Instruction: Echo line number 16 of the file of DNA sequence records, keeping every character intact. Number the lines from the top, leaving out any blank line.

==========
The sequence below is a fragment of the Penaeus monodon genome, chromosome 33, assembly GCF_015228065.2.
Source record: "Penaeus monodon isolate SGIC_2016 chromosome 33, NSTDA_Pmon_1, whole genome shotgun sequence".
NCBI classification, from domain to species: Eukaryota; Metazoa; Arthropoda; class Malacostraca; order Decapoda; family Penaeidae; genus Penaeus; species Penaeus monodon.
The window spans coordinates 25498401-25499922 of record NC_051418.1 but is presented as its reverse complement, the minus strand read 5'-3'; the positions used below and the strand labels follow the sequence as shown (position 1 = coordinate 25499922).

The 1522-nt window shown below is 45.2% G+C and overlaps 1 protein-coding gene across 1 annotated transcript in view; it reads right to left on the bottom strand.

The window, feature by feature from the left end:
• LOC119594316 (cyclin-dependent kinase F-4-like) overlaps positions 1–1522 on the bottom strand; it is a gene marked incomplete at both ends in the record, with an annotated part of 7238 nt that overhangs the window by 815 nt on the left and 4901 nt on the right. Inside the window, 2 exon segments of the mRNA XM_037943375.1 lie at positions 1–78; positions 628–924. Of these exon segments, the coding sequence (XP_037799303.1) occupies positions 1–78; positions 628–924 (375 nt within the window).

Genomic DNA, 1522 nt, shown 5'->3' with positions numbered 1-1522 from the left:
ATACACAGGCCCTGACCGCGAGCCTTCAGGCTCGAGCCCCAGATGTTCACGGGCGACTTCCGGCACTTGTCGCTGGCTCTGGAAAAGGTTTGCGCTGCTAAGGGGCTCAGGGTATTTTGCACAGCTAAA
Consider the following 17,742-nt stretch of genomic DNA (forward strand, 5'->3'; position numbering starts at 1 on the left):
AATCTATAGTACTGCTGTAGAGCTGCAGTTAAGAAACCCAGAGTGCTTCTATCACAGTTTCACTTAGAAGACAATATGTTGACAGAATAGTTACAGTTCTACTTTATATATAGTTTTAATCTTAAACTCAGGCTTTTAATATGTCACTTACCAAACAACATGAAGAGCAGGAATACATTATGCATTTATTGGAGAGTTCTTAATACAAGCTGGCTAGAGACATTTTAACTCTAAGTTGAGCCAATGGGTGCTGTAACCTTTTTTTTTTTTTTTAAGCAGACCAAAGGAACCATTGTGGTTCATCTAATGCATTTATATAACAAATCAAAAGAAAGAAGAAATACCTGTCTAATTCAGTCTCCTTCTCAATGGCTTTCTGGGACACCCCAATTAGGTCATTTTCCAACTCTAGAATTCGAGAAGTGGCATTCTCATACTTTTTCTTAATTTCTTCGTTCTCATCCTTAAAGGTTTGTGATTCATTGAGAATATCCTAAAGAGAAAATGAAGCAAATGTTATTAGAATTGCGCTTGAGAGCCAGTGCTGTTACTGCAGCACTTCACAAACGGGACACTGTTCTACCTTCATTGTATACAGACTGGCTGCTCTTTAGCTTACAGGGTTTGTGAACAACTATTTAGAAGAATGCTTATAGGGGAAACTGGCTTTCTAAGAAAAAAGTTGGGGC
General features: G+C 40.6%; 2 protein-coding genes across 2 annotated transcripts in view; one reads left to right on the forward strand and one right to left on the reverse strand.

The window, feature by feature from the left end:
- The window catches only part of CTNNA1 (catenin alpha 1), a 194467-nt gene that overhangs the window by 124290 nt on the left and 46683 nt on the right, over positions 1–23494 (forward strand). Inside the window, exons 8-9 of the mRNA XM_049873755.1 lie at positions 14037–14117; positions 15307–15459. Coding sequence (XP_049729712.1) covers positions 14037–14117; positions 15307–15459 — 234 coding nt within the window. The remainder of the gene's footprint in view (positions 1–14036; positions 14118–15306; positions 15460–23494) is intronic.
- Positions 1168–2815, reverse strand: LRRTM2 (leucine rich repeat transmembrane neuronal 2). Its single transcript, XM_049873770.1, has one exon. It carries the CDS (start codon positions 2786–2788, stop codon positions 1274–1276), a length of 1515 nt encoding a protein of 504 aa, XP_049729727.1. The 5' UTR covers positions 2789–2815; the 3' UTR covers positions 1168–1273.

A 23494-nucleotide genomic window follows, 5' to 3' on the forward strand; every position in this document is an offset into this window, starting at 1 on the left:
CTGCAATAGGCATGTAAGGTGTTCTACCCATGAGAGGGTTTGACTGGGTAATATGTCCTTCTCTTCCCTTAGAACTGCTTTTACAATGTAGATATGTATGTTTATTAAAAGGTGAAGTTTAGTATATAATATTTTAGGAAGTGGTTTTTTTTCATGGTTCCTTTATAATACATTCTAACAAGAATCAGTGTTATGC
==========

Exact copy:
A 23494-nucleotide genomic window follows, 5' to 3' on the forward strand; every position in this document is an offset into this window, starting at 1 on the left: